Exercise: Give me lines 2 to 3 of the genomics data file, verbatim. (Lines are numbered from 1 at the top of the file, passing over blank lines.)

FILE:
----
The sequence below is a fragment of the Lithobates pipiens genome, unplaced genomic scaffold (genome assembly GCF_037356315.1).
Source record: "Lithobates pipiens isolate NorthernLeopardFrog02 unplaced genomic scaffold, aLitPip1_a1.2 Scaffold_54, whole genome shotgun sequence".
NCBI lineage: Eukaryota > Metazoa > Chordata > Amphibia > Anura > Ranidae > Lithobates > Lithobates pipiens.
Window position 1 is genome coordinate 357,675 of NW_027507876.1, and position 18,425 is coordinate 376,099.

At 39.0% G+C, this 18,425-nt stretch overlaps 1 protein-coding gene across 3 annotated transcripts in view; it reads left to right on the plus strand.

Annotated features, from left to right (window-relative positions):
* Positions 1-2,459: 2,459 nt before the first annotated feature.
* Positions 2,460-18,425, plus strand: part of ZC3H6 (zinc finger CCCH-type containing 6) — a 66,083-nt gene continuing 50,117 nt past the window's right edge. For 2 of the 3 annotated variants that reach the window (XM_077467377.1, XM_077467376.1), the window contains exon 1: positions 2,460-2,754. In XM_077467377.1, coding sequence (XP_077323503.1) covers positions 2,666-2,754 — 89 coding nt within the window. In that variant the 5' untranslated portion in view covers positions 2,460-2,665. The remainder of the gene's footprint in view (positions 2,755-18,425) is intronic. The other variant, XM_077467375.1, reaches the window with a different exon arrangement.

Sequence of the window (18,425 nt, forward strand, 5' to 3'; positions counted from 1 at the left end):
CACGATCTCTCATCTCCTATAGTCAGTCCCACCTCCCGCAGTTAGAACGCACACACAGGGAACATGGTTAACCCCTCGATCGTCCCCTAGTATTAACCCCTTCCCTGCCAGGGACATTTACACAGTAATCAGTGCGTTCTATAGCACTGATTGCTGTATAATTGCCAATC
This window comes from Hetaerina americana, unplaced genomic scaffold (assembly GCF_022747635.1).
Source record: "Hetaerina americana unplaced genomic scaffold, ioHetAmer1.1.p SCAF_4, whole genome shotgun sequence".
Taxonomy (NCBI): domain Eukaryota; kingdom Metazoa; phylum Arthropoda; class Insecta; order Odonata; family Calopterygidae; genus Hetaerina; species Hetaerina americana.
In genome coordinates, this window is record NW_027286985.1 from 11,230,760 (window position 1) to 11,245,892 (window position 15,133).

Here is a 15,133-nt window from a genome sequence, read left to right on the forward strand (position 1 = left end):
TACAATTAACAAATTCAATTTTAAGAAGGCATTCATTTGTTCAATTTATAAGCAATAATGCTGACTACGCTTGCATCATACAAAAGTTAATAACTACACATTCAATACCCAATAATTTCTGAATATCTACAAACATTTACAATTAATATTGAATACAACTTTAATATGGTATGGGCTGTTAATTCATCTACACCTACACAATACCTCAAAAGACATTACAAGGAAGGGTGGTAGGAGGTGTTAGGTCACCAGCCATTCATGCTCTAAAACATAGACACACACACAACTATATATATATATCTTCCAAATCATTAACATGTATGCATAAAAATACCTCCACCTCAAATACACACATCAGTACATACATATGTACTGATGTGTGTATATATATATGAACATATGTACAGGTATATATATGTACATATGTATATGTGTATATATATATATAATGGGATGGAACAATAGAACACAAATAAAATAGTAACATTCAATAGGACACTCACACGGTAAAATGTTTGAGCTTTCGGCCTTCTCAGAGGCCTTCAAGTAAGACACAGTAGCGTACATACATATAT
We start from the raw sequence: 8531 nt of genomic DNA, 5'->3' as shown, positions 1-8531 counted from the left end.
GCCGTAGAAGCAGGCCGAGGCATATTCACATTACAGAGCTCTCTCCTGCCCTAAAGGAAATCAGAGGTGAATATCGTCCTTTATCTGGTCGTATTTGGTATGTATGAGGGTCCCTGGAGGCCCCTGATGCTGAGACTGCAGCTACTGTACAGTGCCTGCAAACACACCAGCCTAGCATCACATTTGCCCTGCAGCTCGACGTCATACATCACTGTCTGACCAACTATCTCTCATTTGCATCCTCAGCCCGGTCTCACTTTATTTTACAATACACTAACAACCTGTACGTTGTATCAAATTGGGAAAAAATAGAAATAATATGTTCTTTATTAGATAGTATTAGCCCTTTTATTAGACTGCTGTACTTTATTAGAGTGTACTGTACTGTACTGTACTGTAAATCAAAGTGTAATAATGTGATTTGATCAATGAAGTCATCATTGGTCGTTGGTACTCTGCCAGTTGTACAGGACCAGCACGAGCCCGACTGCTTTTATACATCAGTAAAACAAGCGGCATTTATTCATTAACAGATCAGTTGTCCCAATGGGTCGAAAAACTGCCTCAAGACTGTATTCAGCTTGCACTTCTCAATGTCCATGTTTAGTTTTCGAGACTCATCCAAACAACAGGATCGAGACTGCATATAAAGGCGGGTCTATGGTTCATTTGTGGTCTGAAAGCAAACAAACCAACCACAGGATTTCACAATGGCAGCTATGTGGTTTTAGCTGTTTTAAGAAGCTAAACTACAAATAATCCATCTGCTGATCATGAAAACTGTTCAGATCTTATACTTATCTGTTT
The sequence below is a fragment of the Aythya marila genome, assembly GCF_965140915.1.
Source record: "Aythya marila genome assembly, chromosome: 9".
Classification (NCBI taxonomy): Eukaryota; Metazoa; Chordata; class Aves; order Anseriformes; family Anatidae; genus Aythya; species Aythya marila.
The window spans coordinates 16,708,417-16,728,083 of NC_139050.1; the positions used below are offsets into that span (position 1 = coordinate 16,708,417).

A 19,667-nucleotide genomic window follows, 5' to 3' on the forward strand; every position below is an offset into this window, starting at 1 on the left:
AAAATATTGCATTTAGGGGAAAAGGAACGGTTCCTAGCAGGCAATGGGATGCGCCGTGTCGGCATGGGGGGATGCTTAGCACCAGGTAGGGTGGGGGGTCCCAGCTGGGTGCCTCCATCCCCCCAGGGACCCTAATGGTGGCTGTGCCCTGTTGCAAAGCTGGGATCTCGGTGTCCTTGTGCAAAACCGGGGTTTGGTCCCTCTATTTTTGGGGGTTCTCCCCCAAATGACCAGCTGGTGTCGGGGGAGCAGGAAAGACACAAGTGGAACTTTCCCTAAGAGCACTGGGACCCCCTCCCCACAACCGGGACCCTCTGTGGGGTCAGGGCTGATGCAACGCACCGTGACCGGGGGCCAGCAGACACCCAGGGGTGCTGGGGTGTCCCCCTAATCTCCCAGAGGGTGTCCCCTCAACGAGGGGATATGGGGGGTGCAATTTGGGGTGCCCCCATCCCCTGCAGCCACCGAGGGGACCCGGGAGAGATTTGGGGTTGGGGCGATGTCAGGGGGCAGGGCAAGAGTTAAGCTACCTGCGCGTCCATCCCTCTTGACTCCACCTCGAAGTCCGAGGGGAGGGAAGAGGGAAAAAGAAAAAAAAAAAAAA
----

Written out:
Source record: "Lithobates pipiens isolate NorthernLeopardFrog02 unplaced genomic scaffold, aLitPip1_a1.2 Scaffold_54, whole genome shotgun sequence".
NCBI lineage: Eukaryota > Metazoa > Chordata > Amphibia > Anura > Ranidae > Lithobates > Lithobates pipiens.